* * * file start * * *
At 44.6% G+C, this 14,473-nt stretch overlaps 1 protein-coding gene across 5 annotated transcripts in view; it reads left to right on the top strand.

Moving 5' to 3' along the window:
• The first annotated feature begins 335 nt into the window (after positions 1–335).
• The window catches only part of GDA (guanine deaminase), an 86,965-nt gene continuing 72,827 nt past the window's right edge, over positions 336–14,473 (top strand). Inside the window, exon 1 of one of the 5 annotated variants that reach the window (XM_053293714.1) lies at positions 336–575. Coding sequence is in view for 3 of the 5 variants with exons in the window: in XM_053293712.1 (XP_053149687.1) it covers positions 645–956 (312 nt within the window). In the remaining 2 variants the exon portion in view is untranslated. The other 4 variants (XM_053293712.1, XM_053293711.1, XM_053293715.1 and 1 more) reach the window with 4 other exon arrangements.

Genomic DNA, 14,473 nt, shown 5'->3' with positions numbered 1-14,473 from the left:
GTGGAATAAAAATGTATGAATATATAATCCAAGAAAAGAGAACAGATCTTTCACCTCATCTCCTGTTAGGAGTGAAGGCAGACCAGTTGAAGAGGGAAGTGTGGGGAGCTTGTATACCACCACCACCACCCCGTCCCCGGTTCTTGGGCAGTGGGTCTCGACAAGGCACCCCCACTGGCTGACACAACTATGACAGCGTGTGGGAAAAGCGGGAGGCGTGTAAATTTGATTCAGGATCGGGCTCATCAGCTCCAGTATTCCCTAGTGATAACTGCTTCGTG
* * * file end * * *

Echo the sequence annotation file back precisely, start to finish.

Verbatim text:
At 44.6% G+C, this 14,473-nt stretch overlaps 1 protein-coding gene across 5 annotated transcripts in view; it reads left to right on the top strand.

Moving 5' to 3' along the window:
• The first annotated feature begins 335 nt into the window (after positions 1–335).
• The window catches only part of GDA (guanine deaminase), an 86,965-nt gene continuing 72,827 nt past the window's right edge, over positions 336–14,473 (top strand). Inside the window, exon 1 of one of the 5 annotated variants that reach the window (XM_053293714.1) lies at positions 336–575. Coding sequence is in view for 3 of the 5 variants with exons in the window: in XM_053293712.1 (XP_053149687.1) it covers positions 645–956 (312 nt within the window). In the remaining 2 variants the exon portion in view is untranslated. The other 4 variants (XM_053293712.1, XM_053293711.1, XM_053293715.1 and 1 more) reach the window with 4 other exon arrangements.

Genomic DNA, 14,473 nt, shown 5'->3' with positions numbered 1-14,473 from the left:
GTGGAATAAAAATGTATGAATATATAATCCAAGAAAAGAGAACAGATCTTTCACCTCATCTCCTGTTAGGAGTGAAGGCAGACCAGTTGAAGAGGGAAGTGTGGGGAGCTTGTATACCACCACCACCACCCCGTCCCCGGTTCTTGGGCAGTGGGTCTCGACAAGGCACCCCCACTGGCTGACACAACTATGACAGCGTGTGGGAAAAGCGGGAGGCGTGTAAATTTGATTCAGGATCGGGCTCATCAGCTCCAGTATTCCCTAGTGATAACTGCTTCGTG